Vitrification Carriers and European Regulation

6 03 2012

To the Editor:

We read with interest the recent article by Valbuena et al. (1) comparing the efficiency of Cryotip vs. Cryotop for blastomere vitrification. The authors concluded that it is preferable to preserve individual human blastomeres using Cryotip, which is a closed system. Furthermore, they suggest that this has the advantage of complying with European Union directives.

We would like to point out that European Union directives on tissue manipulation (European Union Tissues and Cells Directive EUTCD: 2004/23/EC, 2006/17/EC and 2006/86/EC) have been issued by the European Parliament in order to increase the safety and quality of tissues – including reproductive cells – processed for human re-implantation through the control of equipment, devices and environment. These regulations require specific procedures in embryo/oocyte/ovarian tissue cryopreservation in order to minimize the risk of any hypothetical contamination of human cells due to direct contact with accidentally contaminated liquid nitrogen (LN2).

Nevertheless, in these directives there are no specific indications against direct contact between tissue/cells and LN2; for this reason Cryotop and any other open system can also comply with European Union directives, as long as aseptic procedures during vitrification-cryostorage-warming are established (2, 3). Furthermore, single-straw closed systems like Cryotip have the same risk of hypothetical contamination as open systems. In fact, while these closed carriers avoid direct contact between cells and LN2, they cannot avoid the transmission of microorganisms in the culture medium during the warming procedure due to the previous direct contact during vitrification between the external surface of the carrier and the accidentally contaminated LN2 (2).

Although the risk of contamination during cryopreservation remains negligible (4,5), we can confidently choose the type of carrier (open or closed) best suited to our purposes in the knowledge that, when aseptic procedures are followed, both systems conform in equal measure to EU directives.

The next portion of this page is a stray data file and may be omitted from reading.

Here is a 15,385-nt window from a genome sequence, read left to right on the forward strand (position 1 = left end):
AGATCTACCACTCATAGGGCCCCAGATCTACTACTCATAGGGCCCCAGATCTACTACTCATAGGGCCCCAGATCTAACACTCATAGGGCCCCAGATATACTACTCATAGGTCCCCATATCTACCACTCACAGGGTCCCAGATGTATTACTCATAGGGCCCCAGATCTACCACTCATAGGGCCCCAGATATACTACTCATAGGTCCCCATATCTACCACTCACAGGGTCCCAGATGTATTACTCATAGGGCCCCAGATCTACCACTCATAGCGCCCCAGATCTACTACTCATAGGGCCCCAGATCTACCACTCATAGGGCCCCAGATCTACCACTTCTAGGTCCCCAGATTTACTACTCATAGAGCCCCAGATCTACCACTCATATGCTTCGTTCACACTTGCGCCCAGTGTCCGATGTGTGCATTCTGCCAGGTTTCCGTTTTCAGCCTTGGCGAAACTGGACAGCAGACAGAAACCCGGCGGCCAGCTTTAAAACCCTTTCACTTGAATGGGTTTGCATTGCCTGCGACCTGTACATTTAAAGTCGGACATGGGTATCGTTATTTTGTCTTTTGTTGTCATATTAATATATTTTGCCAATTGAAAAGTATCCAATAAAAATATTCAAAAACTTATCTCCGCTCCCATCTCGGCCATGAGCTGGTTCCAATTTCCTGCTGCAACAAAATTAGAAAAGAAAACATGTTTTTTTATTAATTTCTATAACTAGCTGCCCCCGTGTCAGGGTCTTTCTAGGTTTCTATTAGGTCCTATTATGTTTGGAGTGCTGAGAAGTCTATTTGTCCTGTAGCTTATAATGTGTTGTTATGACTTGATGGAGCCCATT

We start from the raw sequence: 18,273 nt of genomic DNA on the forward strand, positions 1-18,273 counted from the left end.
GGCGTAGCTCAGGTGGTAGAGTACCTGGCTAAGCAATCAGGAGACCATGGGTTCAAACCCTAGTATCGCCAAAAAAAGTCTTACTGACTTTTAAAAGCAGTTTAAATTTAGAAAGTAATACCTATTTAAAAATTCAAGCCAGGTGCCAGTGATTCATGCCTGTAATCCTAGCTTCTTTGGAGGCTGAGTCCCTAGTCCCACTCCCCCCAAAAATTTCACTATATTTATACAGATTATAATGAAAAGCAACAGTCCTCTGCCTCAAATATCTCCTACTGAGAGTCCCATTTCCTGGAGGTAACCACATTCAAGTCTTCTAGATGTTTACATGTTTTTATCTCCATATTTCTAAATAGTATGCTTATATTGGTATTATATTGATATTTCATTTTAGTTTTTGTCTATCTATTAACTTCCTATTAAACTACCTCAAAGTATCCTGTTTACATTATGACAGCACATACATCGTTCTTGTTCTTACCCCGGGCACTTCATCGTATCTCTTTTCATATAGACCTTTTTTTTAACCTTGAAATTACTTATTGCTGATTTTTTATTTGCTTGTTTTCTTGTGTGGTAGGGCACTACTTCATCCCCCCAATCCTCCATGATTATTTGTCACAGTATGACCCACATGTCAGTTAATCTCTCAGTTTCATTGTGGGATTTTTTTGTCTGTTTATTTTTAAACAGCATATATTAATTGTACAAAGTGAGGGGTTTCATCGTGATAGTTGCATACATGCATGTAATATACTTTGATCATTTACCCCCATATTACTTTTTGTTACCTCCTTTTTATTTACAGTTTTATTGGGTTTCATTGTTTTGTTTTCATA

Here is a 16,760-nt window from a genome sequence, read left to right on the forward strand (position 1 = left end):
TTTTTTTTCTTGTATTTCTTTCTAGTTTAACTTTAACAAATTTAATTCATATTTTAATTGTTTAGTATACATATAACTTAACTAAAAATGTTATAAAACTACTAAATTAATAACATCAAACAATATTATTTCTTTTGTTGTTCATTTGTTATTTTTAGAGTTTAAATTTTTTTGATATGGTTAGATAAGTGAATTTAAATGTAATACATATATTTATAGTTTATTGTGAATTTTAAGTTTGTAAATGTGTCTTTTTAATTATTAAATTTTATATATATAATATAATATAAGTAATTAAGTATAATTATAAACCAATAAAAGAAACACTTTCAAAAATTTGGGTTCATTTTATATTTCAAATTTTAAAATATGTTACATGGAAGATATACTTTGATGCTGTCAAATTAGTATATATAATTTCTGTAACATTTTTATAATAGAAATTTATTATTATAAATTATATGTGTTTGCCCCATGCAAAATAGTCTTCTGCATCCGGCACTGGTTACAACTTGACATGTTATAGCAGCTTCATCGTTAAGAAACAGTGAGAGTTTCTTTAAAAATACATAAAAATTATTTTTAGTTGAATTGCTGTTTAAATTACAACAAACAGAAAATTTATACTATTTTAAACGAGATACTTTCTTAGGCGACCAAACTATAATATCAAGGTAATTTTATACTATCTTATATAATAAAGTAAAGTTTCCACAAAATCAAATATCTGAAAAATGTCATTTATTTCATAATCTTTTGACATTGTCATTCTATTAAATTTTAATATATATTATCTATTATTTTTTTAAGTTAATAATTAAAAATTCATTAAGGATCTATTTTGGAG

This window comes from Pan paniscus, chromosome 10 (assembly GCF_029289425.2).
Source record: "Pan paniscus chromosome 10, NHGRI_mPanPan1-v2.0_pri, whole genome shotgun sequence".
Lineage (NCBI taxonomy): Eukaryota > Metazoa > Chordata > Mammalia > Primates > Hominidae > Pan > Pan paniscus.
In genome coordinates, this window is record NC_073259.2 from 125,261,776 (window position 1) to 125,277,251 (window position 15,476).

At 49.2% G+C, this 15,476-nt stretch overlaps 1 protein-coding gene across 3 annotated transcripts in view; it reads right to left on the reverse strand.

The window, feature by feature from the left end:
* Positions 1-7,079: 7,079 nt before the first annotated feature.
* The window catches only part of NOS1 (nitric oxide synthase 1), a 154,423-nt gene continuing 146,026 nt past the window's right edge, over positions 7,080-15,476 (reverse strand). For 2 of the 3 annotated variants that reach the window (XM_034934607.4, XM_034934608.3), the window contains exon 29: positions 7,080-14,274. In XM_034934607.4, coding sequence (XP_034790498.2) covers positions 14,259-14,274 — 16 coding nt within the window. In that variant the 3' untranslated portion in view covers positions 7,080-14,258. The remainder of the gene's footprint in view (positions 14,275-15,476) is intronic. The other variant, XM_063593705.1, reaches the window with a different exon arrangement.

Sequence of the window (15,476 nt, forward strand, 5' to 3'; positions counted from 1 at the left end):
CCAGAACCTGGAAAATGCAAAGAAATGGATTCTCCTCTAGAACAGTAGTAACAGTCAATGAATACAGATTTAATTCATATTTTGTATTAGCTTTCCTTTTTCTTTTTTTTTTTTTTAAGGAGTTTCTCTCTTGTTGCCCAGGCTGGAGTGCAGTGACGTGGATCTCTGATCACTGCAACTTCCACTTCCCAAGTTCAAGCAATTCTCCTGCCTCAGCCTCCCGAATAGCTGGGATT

Lodovico Parmegiani M.Sc., Graciela Estela Cognigni M.D., and Marco Filicori M.D.
Reproductive Medicine Unit, GynePro Medical Centers, Bologna, Italy

L.P. holds an international patent: Device and method for sterilizing liquid nitrogen by ultraviolet
Radiation. G.E.C. has nothing to disclose. M.F. has nothing to disclose.

REFERENCES

1. Valbuena D, Póo ME, Aguilar-Gallardo C, Martinez S, Cobo AC, Pellicer A, Simón C. Comparison of Cryotip vs. Cryotop for mouse and human blastomere vitrification. Fertil Steril 2012;97:209-217.
2. Parmegiani L, Cognigni GE, Bernardi S, Cuomo S, Ciampaglia W, Infante FE, Tabarelli de Fatis C, Arnone A, Maccarini AM, Filicori M. Efficiency of aseptic open vitrification and hermetical cryostorage of human oocytes. Reprod Biomed Online 2011;23:505-512.
3. Parmegiani L, Rienzi L. Hermetical goblets for cryostorage of human vitrified specimens Hum Reprod 2011;26:3204-3205.
4. Pomeroy KO, Harris S, Conaghan J, Papadakis M, Centola G, Basuray R, Battaglia D. Storage of cryopreserved reproductive tissues: evidence that cross-contamination of infectious agents is a negligible risk. Fertil Steril 2010;94:1181-1188.
5. Bielanski A. A review of the risk of contamination of semen and embryos during cryopreservation and measures to limit cross-contamination during banking to prevent disease transmission in ET practices. Theriogenology 2012;77:467-482.

Published online in Fertility and Sterility doi:10.1016/j.fertnstert.2011.12.053

The authors respond:

We have read the lettter to the editor by Parmegiani et al. entitled Vitrification carriers and European Regulation referring to our recent article by Valbuena et al. (1). In our work, we have compared open versus closed system for mice and human blastomere vitrification and conclude that closed system is more efficient in terms of blastomere survival and division.

The main objective and interest of our work was the scientific demonstration of the optimal system for blastomere cryopreservation, and not the discussion about the interpretation of EU directives on tissue manipulation. This topic is more suitable for an opinion debate rather than in a scientific paper.

Diana Valbuena, M.D., Ph.D.
Valencia Stem Cell Bank, Centro de Investigacion Príncipe Felipe
and
Carlos Simon, M.D., Ph.D.
Valencia Stem Cell Bank, Centro de Investigacion Príncipe Felipe
Instituto Valenciano de Infertilidad Foundation
Instituto Valenciano de Infertilidad
Department of Pediatrics, Obstetrics and Gynecology, Valencia University
Valencia, Spain

Reference

(1) Valbuena D, Póo ME, Aguilar-Gallardo C, Martinez S, Cobo AC, Pellicer A, Simón C. Comparison of Cryotip vs. Cryotop for mouse and human blastomere vitrification. Fertil Steril 2012;97:209-217.

Published online in Fertility and Sterility doi:10.1016/j.fertnstert.2011.12.053

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